How To Politely Tell Older Co-Workers To Stop Lecturing You

Dear J.T. & Dale: My 22-year-old daughter recently started working in an office where the employees (all women) are quite a bit older. They treat her like a kid and tell her she hasn't lived long enough to know anything. However, she has been through a lot, is mature, and is not some naive little airhead. How can she politely and professionally tell her co-workers to stop mothering, lecturing, and insulting her? - Felicia DALE: I'm sure J.T. has some nice, polite suggestions on how she can ask them to knock it off. However, if this were my daughter, here's what I'd tell her: Let it go. Being the youngster in the office isn't all bad. Our culture equates youth with energy, technological aptitude and innovative thinking. The older women may be jealous, and the worst way to put an end to their remarks is with counter-lecturing, telling them to be more respectful, more sensitive to her feelings, blah, blah, blah. J.T.: Yes, you're right that I'm going to suggest a compassionate approach - more compassion for Felicia's daughter, and for her older colleagues. Many seasoned professionals don't realize they are saying things that are offensive to younger employees. Your daughter simply needs to find a concise way to point out that they are being inconsiderate.

How To Politely Tell Older Co-Workers To Stop Lecturing You

For example, the next time one of the co-workers makes a snarky comment, she can simply say: "I know you don't mean the comments about my age to be insulting, but the fact that everyone here comments repeatedly on my youth is frustrating. I would never make comments about your age out of respect for you. Would it be OK if I asked that you did the same for me?" The key is to say it with a smile as a way to disarm the intensity. DALE: No smile could disarm that bomb. The key is to just let it go. If she lectures them, I can just hear the women saying behind her back: "Whoa, I make a harmless little comment and she gets all snippy and defensive. Ex-cuuuse me, Miss Touchy." The result? She's still the young one, and now she's driven herself farther away from that magic status of Team Player. Co-workers are going to joke about each other, and it's better to be The Kid than to be The One Who Can't Take a Joke. © 2012 by King Features Syndicate, Inc.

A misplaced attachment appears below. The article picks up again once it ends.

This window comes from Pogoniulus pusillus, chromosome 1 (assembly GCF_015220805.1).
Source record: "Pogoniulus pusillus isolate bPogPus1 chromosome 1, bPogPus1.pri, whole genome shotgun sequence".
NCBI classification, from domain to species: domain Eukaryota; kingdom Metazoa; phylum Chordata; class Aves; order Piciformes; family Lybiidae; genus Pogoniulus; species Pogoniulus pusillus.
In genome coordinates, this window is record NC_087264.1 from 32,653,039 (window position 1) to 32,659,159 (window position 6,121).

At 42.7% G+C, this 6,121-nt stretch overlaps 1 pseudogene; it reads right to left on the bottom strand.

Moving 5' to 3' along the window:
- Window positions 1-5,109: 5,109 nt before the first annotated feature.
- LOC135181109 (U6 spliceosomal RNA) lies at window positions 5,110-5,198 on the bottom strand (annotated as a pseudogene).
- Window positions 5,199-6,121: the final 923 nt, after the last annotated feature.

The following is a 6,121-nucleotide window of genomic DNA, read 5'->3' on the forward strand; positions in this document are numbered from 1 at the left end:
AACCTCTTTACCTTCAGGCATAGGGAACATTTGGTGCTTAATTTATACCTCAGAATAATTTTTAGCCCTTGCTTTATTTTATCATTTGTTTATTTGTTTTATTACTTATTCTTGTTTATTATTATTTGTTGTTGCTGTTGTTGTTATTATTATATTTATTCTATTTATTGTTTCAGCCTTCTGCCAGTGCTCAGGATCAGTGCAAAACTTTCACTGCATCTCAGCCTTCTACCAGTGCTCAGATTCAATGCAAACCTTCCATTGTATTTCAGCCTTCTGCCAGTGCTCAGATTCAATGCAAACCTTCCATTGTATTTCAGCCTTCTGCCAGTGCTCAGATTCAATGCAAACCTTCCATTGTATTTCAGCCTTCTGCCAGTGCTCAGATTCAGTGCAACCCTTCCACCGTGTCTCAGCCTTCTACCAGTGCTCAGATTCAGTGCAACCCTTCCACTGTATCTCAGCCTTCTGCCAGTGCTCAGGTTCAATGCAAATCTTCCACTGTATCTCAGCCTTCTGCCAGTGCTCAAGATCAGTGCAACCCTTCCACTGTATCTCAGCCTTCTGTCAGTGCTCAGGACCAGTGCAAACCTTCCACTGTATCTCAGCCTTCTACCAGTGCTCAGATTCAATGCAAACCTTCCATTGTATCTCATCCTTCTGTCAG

Feel free to send questions to J.T. and Dale at advice@jtanddale.com or write to them in care of King Features Syndicate, 300 W. 57th Street, 15th Floor, New York, NY 10019.
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